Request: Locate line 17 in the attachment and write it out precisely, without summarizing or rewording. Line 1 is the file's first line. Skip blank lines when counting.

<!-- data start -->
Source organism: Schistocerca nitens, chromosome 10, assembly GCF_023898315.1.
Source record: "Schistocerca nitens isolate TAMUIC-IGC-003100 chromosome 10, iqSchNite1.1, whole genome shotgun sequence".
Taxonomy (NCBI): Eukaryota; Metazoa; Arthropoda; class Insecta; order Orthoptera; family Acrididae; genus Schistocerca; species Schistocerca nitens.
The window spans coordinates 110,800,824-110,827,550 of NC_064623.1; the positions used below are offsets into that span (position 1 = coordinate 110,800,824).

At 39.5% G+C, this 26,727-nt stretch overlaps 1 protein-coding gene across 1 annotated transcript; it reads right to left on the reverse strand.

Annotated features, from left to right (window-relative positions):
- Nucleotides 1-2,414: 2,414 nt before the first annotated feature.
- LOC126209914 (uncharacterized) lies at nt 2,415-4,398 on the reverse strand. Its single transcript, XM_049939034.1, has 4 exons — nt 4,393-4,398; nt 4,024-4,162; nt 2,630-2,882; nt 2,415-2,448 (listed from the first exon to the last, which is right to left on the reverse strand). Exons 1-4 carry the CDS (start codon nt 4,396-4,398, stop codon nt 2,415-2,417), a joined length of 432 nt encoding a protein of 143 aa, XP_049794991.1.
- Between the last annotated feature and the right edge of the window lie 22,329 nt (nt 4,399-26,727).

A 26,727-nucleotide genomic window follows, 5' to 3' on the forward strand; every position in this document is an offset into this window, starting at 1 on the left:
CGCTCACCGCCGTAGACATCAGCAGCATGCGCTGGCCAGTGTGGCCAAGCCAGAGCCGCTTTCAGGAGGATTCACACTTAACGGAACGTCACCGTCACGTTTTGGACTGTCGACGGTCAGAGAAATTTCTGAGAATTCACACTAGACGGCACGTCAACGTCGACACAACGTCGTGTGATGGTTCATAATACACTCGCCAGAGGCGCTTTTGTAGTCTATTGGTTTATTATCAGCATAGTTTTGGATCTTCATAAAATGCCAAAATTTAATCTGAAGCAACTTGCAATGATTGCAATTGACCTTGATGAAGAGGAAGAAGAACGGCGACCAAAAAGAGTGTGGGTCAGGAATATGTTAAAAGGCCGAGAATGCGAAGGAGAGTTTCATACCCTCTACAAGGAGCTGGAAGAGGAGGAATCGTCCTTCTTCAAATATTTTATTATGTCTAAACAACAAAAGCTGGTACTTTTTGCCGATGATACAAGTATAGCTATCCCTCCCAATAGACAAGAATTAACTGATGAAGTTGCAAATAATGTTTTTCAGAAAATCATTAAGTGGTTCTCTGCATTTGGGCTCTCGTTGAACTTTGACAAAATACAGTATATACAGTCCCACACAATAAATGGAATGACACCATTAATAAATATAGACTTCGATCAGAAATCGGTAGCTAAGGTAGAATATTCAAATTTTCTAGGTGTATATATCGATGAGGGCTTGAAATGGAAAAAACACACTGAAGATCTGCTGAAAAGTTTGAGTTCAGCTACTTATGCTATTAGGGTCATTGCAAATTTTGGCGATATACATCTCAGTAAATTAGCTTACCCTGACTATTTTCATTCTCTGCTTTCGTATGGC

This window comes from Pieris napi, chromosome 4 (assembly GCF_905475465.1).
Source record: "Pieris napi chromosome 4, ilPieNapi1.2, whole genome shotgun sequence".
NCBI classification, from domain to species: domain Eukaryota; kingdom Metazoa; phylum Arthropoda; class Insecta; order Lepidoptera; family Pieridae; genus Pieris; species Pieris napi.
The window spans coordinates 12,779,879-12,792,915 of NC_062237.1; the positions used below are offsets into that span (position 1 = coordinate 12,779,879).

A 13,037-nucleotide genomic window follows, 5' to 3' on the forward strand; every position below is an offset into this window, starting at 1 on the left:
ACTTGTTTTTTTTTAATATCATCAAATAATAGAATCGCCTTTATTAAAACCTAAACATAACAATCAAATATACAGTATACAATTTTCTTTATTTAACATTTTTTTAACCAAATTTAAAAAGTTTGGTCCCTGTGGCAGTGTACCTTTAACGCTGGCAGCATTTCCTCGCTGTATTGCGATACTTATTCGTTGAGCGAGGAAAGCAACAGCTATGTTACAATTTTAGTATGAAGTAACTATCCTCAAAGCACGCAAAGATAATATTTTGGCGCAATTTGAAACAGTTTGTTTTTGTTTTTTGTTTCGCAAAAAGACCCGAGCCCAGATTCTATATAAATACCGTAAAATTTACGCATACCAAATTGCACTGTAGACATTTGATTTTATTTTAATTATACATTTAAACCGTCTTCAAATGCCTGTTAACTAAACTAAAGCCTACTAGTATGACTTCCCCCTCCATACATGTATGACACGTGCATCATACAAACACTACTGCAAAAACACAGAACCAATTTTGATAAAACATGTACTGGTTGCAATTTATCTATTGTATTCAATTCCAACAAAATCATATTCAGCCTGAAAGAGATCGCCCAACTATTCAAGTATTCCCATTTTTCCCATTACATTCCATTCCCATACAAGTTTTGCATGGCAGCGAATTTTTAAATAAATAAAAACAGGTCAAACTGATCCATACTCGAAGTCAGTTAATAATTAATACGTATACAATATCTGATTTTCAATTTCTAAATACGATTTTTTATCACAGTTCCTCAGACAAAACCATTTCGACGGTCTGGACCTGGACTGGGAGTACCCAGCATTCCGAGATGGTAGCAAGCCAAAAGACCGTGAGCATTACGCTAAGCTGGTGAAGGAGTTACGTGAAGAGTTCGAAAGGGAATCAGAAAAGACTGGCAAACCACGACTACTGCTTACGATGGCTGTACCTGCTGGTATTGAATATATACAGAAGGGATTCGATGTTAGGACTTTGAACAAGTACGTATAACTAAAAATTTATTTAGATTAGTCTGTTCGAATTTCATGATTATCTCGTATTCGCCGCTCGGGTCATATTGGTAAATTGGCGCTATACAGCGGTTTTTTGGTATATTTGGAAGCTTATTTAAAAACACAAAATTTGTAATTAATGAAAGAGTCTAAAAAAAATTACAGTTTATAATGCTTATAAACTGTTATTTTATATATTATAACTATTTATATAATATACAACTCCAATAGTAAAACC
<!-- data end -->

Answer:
ACTTGTTTTTTTTTAATATCATCAAATAATAGAATCGCCTTTATTAAAACCTAAACATAACAATCAAATATACAGTATACAATTTTCTTTATTTAACATTTTTTTAACCAAATTTAAAAAGTTTGGTCCCTGTGGCAGTGTACCTTTAACGCTGGCAGCATTTCCTCGCTGTATTGCGATACTTATTCGTTGAGCGAGGAAAGCAACAGCTATGTTACAATTTTAGTATGAAGTAACTATCCTCAAAGCACGCAAAGATAATATTTTGGCGCAATTTGAAACAGTTTGTTTTTGTTTTTTGTTTCGCAAAAAGACCCGAGCCCAGATTCTATATAAATACCGTAAAATTTACGCATACCAAATTGCACTGTAGACATTTGATTTTATTTTAATTATACATTTAAACCGTCTTCAAATGCCTGTTAACTAAACTAAAGCCTACTAGTATGACTTCCCCCTCCATACATGTATGACACGTGCATCATACAAACACTACTGCAAAAACACAGAACCAATTTTGATAAAACATGTACTGGTTGCAATTTATCTATTGTATTCAATTCCAACAAAATCATATTCAGCCTGAAAGAGATCGCCCAACTATTCAAGTATTCCCATTTTTCCCATTACATTCCATTCCCATACAAGTTTTGCATGGCAGCGAATTTTTAAATAAATAAAAACAGGTCAAACTGATCCATACTCGAAGTCAGTTAATAATTAATACGTATACAATATCTGATTTTCAATTTCTAAATACGATTTTTTATCACAGTTCCTCAGACAAAACCATTTCGACGGTCTGGACCTGGACTGGGAGTACCCAGCATTCCGAGATGGTAGCAAGCCAAAAGACCGTGAGCATTACGCTAAGCTGGTGAAGGAGTTACGTGAAGAGTTCGAAAGGGAATCAGAAAAGACTGGCAAACCACGACTACTGCTTACGATGGCTGTACCTGCTGGTATTGAATATATACAGAAGGGATTCGATGTTAGGACTTTGAACAAGTACGTATAACTAAAAATTTATTTAGATTAGTCTGTTCGAATTTCATGATTATCTCGTATTCGCCGCTCGGGTCATATTGGTAAATTGGCGCTATACAGCGGTTTTTTGGTATATTTGGAAGCTTATTTAAAAACACAAAATTTGTAATTAATGAAAGAGTCTAAAAAAAATTACAGTTTATAATGCTTATAAACTGTTATTTTATATATTATAACTATTTATATAATATACAACTCCAATAGTAAAACC